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The von Neumann entropy is the analogue of the Shannon entropy and is defined for positive semidefinite matrices as

$$S = \text{Tr}(\rho\log\rho)$$

It is computed in terms of the eigenvalues $\lambda_i$ as $S = \sum_i\lambda_i\log\lambda_i$ where we set $0\log(0) = 0$.

  1. Is $S$ differentiable with respect to $\rho$? The answer to this seems to be yes (see for example the question here and links therein) and is given as $S'(\rho) = I + \log\rho$.

  2. If the result above is true, what happens when $\rho$ has at least one eigenvalue of zero? The von Neumann entropy is defined for positive semidefinite matrices while the log is only defined for positive definite matrices.

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    $\begingroup$ The set of all positive semidefinite matrices is not an open set so it is not clear what is meant by the statement "$S$ is differentiable". Consider the case $n = 1$. The set of positive semidefinite matrices is the interval $[0,\infty)$ and $S(\rho) = \rho \log \rho$ is a function of one variable so you can interpret your question as "does $S$ has a one-sided derivative at $\rho = 0$" and the answer is no. $\endgroup$ – levap May 28 at 21:12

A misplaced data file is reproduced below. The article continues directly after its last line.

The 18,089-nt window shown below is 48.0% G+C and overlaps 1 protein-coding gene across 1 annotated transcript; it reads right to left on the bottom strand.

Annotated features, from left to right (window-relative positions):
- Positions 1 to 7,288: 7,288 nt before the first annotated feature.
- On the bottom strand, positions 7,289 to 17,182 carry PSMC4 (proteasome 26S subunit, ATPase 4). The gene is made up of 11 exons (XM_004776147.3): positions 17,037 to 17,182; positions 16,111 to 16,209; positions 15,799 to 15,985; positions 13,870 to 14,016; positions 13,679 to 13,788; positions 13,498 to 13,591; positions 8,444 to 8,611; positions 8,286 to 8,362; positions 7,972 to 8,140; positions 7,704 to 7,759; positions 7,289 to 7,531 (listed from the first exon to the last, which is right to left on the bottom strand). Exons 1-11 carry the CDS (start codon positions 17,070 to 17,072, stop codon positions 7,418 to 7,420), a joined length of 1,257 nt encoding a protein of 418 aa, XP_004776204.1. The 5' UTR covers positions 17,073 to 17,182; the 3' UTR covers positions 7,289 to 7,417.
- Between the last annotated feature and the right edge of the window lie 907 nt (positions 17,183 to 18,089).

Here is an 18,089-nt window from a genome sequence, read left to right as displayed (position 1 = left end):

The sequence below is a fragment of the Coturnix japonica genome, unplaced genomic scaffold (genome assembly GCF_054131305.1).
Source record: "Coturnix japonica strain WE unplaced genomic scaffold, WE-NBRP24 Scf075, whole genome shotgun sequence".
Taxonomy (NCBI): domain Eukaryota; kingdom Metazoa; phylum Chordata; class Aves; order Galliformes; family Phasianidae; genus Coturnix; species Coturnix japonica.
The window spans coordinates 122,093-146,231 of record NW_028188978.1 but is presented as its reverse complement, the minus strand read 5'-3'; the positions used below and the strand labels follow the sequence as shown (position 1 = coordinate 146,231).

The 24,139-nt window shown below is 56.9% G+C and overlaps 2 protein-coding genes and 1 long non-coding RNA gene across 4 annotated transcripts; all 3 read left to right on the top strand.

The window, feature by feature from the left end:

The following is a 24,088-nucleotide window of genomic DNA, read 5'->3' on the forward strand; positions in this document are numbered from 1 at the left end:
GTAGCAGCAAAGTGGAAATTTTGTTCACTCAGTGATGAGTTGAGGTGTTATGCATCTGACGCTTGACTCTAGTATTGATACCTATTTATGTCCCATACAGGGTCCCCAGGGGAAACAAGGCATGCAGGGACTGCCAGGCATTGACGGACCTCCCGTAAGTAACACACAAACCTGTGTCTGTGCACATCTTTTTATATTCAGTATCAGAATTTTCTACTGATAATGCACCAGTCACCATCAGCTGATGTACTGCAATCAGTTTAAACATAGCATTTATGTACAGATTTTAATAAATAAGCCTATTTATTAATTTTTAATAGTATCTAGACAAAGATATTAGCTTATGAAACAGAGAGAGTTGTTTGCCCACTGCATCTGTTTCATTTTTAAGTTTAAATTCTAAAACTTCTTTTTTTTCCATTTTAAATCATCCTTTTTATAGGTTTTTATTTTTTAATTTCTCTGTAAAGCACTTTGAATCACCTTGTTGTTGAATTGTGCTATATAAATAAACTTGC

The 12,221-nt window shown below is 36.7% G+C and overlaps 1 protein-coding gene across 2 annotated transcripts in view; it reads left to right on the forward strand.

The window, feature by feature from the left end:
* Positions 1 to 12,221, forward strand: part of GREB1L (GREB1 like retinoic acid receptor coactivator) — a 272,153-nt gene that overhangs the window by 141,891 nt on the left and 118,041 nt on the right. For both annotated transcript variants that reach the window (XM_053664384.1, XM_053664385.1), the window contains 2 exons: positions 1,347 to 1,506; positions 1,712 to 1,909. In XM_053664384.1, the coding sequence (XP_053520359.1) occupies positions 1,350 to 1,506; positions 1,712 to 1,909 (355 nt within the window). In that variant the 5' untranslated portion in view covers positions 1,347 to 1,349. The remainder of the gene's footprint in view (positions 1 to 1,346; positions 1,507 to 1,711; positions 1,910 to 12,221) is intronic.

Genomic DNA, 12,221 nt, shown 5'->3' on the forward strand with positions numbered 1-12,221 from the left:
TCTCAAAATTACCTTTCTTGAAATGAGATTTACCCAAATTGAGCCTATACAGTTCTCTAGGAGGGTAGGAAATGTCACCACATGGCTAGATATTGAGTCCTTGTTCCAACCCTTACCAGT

• $\begingroup$ @levap, thank you for the comment and sorry for a belated response. Can you comment on the following - en.wikipedia.org/wiki/Binary_entropy_function#Derivative. It seems like the function is derivative at zero is allowed provided that one admits that it goes to $-\infty$. I'm not sure if this is mathematically sound. $\endgroup$ – user1936752 Jun 2 at 17:02

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